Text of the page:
Mad About Science: Carnivorous plants

By Brenden Bobby
Reader Columnist

You were probably expecting something freedom- or barbecue- related, huh? If you’ve learned anything about this article by now, it’s that I am completely oblivious to overarching themes and societal norms!

Most plants pull nutrients out of the ground with their roots. At one point or another, most of the stuff that plants eat was meat or other plants decayed over an immense period of time. Carnivorous plants cut right to the chase, saying:”Forget that, get in my belly!”

Plants like the famous Venus flytrap snap insects up in their “jaws” and digest them whole like the Sarlacc from “Return of the Jedi”. These are freakishly intelligent evolutions with shockingly simple designs. The Venus flytrap has specially adapted leaves lined with something called trigger hairs, which are exactly what they sound like. The intelligent evolution here is that prodding one trigger hair won’t snap the leaves closed, but touching more than one within a few seconds of each other will. These plants developed this way so that only something moving around could trigger them, but not things like rogue twigs or bits of pollen. That way, the plant doesn’t waste energy trying to eat things that won’t give it nutrients for growth.

Venus flytraps aren’t the only carnivorous plants in the world, nor is their method the only one for consuming the flesh of unwitting insects. Pitcher plants come in a staggering array of sizes, shapes and colors, but share a key trapping skill used by early hominid hunters: Pitfall traps. Insects would crawl or land on the top leaf of a pitcher plant, which would drop downward to send the insect into the pitcher, which is lined with mucus and digestive juices. Who needs teeth when you can melt your prey?

Some orchids have also adapted this unique ability, including my favorite: The hammer orchid, Drakaea, which tricks insects into trying to mate with its bug-shaped flower, only to body-slam them into its pitcher and coat it with pollen. Yeah, brotherrrrr!

Just when you thought it couldn’t get any weirder, bladderworts float into the picture. Bladderwort is an aquatic plant equipped with small air bladders that create a vacuum by displacing water with air from the bladder, which sucks tiny marine invertebrates in to be devoured. Bladderwort doesn’t have any roots, but some of its terrestrial relatives have been seen shooting roots into waterlogged soil that acts strictly as an anchor, keeping it from floating away somewhere away from its food source. Diabolical!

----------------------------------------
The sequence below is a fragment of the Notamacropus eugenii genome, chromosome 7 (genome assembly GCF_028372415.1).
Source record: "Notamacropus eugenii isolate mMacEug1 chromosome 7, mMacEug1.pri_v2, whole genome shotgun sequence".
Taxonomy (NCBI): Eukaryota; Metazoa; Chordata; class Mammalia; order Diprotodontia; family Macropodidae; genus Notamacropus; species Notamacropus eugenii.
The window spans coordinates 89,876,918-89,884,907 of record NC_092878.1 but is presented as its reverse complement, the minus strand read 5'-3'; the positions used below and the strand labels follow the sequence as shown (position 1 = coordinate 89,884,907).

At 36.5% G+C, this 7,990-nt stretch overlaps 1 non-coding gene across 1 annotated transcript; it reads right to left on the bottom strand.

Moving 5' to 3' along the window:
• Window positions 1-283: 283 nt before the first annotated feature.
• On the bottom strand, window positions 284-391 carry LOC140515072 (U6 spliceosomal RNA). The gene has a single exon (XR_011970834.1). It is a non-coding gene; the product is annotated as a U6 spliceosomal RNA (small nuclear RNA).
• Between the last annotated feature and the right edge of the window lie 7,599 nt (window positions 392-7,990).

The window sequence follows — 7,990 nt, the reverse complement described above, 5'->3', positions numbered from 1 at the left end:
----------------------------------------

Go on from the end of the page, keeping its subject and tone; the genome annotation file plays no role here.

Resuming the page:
Weird as that may be, there are even weirder, far more gooey plants ready to relieve us of our arthropodic woes. Sundews are a type of plant with a sticky mucus slathered across its leaves. Insects land on the leaves and get stuck (just like on the strips of flypaper we buy at the store). Mucus glands in the leaves then start to produce digestive enzymes that will proceed to devour the insect.

Plants like these adapted to devour insects because their soil has very few nutrients, so they needed a supplement from somewhere else. How plants managed to figure that out is beyond me, but the wonders of hundreds of millions of years of evolution never ceases to amaze me. Terrestrial animals use sight and smell to understand their environment and then select mates to carry on their genetic lineage, picking mates with attractive qualities for that specific environment (like fish selecting other fish with the largest fins in an area with heavy currents). Plants don’t have vision, and they can’t hear things, yet they somehow know exactly what they need to excel in their environment.

Cells are weird. You ever wonder how many cells you leave on a doorknob every time you hit the latrine? A conversation for another day!

Because of their weirdness and their undeniable hunger for anthropoidal flesh, carnivorous plants have made a resurgence for home botanists and quirky weirdos like myself. When given the option between a pet plant that eats the flesh of the living and a non-recyclable strip of sticky flypaper that will end up in the ocean, I’ll always take the thing that I can compost later.

What about during the winter when the bugs disappear?

Lucky for us, we live in an age of worldwide globalization, where crickets or mealworms bred in Mexico can be shipped overnight to your doorstep. Don’t worry about neighborly judgment; getting a box of crickets isn’t that weird. Anyone that owns any type of reptile does it. Just don’t leave the box open, or you’ll be fishing dead crickets out from behind your toaster for months.

If you want more information on carnivorous plants, consult your local librarian or the digital catalog. It wouldn’t surprise me to find several titles on raising plants like this, and who knows? Maybe flesh-eating botany could be the new career path you never knew you wanted.

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